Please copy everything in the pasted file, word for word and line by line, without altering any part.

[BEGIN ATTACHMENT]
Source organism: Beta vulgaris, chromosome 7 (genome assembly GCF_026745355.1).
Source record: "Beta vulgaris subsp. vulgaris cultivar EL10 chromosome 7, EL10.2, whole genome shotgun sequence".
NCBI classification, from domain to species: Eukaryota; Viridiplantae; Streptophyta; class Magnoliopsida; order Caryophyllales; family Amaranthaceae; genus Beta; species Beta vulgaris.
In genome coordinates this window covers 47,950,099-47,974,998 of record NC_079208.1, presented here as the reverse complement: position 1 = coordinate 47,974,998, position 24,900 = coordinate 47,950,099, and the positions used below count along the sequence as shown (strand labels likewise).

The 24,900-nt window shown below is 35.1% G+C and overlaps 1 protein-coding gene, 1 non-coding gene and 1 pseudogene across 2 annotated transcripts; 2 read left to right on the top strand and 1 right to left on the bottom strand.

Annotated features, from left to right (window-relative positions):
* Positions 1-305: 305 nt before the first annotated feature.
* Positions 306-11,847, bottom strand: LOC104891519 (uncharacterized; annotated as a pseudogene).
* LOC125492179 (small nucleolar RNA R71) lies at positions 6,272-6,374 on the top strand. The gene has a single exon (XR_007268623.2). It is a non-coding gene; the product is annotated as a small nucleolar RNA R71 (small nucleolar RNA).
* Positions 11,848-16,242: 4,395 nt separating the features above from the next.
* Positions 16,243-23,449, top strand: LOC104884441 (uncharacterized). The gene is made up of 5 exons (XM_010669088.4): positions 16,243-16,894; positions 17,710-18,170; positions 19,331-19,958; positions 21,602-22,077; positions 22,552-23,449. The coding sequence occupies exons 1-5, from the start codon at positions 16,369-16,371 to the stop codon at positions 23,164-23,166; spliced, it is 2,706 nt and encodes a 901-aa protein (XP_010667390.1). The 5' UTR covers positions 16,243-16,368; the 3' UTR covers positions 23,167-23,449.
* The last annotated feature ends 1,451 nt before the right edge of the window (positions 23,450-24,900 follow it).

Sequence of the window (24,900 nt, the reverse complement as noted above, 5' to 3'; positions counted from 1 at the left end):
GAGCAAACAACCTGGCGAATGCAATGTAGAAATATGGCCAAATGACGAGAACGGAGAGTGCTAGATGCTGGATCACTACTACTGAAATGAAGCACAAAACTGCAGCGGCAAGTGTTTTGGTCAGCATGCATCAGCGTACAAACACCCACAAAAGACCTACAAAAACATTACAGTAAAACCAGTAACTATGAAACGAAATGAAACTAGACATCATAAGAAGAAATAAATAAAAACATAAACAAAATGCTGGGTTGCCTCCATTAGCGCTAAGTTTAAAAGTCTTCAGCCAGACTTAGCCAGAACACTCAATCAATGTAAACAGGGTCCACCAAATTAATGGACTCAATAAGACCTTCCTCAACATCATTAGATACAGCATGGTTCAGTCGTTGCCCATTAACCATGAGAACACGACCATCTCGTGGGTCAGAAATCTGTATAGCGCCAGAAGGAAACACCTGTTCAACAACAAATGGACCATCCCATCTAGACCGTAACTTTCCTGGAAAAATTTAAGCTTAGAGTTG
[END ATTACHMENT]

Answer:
Source organism: Beta vulgaris, chromosome 7 (genome assembly GCF_026745355.1).
Source record: "Beta vulgaris subsp. vulgaris cultivar EL10 chromosome 7, EL10.2, whole genome shotgun sequence".
NCBI classification, from domain to species: Eukaryota; Viridiplantae; Streptophyta; class Magnoliopsida; order Caryophyllales; family Amaranthaceae; genus Beta; species Beta vulgaris.
In genome coordinates this window covers 47,950,099-47,974,998 of record NC_079208.1, presented here as the reverse complement: position 1 = coordinate 47,974,998, position 24,900 = coordinate 47,950,099, and the positions used below count along the sequence as shown (strand labels likewise).

The 24,900-nt window shown below is 35.1% G+C and overlaps 1 protein-coding gene, 1 non-coding gene and 1 pseudogene across 2 annotated transcripts; 2 read left to right on the top strand and 1 right to left on the bottom strand.

Annotated features, from left to right (window-relative positions):
* Positions 1-305: 305 nt before the first annotated feature.
* Positions 306-11,847, bottom strand: LOC104891519 (uncharacterized; annotated as a pseudogene).
* LOC125492179 (small nucleolar RNA R71) lies at positions 6,272-6,374 on the top strand. The gene has a single exon (XR_007268623.2). It is a non-coding gene; the product is annotated as a small nucleolar RNA R71 (small nucleolar RNA).
* Positions 11,848-16,242: 4,395 nt separating the features above from the next.
* Positions 16,243-23,449, top strand: LOC104884441 (uncharacterized). The gene is made up of 5 exons (XM_010669088.4): positions 16,243-16,894; positions 17,710-18,170; positions 19,331-19,958; positions 21,602-22,077; positions 22,552-23,449. The coding sequence occupies exons 1-5, from the start codon at positions 16,369-16,371 to the stop codon at positions 23,164-23,166; spliced, it is 2,706 nt and encodes a 901-aa protein (XP_010667390.1). The 5' UTR covers positions 16,243-16,368; the 3' UTR covers positions 23,167-23,449.
* The last annotated feature ends 1,451 nt before the right edge of the window (positions 23,450-24,900 follow it).

Sequence of the window (24,900 nt, the reverse complement as noted above, 5' to 3'; positions counted from 1 at the left end):
GAGCAAACAACCTGGCGAATGCAATGTAGAAATATGGCCAAATGACGAGAACGGAGAGTGCTAGATGCTGGATCACTACTACTGAAATGAAGCACAAAACTGCAGCGGCAAGTGTTTTGGTCAGCATGCATCAGCGTACAAACACCCACAAAAGACCTACAAAAACATTACAGTAAAACCAGTAACTATGAAACGAAATGAAACTAGACATCATAAGAAGAAATAAATAAAAACATAAACAAAATGCTGGGTTGCCTCCATTAGCGCTAAGTTTAAAAGTCTTCAGCCAGACTTAGCCAGAACACTCAATCAATGTAAACAGGGTCCACCAAATTAATGGACTCAATAAGACCTTCCTCAACATCATTAGATACAGCATGGTTCAGTCGTTGCCCATTAACCATGAGAACACGACCATCTCGTGGGTCAGAAATCTGTATAGCGCCAGAAGGAAACACCTGTTCAACAACAAATGGACCATCCCATCTAGACCGTAACTTTCCTGGAAAAATTTAAGCTTAGAGTTG